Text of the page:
[ExI] Wrestling with Embodiment

Anders Sandberg anders at aleph.se
Fri Jan 27 22:58:32 UTC 2012

On 27/01/2012 14:45, Natasha Vita-More wrote:
> Anders wrote:
> On 26/01/2012 13:25, Natasha Vita-More wrote:
>> "I think computational codes are universal, so that any form of
>> transhuman modification/extension can be seen as modifying the code."
>> Are you saying that all perceptual and psychological attributes of the
> human
>> body can be negotiated and in doing so, can transform these
>> molecular/chemical actions and reactions into computer codes?

No, it is not certain they can be determined. While I think computation 
is universal, it is not always possible to get the data necessary to 
copy a computation. For example, this happens a lot in quantum mechanics 
due to the No Cloning Theorem. Whether this is relevant for mapping the 
body remains to be seen. I am optimistic that it is fairly classical and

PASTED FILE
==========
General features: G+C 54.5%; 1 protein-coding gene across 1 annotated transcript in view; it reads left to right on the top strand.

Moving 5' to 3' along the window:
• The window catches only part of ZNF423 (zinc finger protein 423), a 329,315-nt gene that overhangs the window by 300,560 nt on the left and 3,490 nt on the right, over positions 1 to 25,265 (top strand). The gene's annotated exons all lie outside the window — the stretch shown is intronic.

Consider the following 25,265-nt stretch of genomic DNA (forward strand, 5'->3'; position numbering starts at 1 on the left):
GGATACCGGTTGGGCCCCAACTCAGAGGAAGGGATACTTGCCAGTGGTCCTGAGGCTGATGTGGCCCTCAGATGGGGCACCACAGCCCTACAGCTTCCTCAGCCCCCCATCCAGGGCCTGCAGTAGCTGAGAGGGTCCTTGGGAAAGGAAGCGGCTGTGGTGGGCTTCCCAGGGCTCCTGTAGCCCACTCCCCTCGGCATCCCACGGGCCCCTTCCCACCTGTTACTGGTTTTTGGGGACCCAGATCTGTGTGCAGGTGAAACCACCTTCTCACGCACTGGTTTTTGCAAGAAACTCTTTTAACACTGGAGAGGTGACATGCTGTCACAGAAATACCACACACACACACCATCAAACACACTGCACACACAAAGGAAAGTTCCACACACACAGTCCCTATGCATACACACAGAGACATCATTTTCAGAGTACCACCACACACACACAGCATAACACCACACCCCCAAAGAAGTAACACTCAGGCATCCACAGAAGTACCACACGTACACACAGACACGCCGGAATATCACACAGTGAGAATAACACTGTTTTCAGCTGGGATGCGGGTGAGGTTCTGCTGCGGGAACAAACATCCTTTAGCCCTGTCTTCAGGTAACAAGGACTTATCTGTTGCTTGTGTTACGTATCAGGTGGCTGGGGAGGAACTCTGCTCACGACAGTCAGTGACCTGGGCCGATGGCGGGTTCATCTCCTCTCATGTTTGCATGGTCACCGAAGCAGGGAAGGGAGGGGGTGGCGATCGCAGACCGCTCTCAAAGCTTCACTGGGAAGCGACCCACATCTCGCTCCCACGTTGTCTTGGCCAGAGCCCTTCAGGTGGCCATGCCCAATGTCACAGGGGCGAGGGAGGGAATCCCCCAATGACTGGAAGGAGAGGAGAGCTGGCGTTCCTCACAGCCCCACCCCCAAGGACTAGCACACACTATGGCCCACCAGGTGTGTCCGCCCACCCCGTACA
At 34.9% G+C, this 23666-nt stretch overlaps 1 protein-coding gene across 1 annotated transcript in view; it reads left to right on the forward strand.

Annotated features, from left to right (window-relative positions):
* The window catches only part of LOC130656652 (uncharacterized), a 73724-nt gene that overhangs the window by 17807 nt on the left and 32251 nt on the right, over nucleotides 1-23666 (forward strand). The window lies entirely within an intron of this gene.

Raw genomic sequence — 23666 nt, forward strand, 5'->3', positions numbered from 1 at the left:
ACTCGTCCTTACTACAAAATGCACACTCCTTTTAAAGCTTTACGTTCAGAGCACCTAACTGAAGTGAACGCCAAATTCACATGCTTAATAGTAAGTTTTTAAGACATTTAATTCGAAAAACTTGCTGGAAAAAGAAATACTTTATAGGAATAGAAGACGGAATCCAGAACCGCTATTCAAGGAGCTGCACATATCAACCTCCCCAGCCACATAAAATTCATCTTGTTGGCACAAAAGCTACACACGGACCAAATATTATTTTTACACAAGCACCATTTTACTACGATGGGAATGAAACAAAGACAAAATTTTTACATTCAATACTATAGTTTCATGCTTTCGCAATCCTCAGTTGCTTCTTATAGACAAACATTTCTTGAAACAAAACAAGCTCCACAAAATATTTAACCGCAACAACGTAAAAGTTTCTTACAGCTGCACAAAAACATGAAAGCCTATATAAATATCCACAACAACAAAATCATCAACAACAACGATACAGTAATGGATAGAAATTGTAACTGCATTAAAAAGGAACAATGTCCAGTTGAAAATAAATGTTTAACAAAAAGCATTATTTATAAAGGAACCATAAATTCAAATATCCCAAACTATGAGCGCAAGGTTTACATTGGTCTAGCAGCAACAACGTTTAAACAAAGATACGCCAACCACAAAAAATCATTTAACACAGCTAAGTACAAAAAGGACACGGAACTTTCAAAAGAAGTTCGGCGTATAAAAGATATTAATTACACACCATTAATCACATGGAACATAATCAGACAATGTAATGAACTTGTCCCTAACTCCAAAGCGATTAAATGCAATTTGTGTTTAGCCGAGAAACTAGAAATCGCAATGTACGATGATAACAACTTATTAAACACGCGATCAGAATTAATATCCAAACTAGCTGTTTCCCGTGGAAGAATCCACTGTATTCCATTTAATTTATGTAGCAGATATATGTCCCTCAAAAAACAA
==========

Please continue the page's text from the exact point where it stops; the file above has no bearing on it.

accessible for measurement, analysis and copying, but I recognize this 
is an assumption I am making.

(Thanks for telling me that meaning of 'negotiated', I have never heard 
that usage before.)

> "I think the answer is: sometimes.
> It depends a bit on the project: some domains have much more degrees of
> freedom and hence depend more on who is doing them and their style of
> work. But even in very constrained domains there is often space for
> different choices (what kind of joints in the drawers?), and if there
> are enough such choice points style will be noticeable."
> Is the chemistry of the brain and it electrical firings, that sometimes are
> different (as with Dyslectic and Aspersers) based on choice?
> I'm not necessarily looking at the outcome, although your bring up an
> important point.  Maybe the processes don't matter and we should be just
> focused on the outcome, but I am not convinced.

We are dynamical systems that change the way we work based on our 
decisions. I trivially change my brain chemistry and structure by what I 
eat, what I read, what decisions I make. And these decisions are of 
course based on past ones, and so on. Plus genetics and environment.

In some domains circumstances and logic might force convergent actions 
and convergent brain structure (say training to become a London 
taxidriver). But I suspect a lot of what happens during our life makes 
us ever more different in outlook, function and results. We are born as 
copies and die as originals.

Anders Sandberg,
Future of Humanity Institute
Philosophy Faculty of Oxford University

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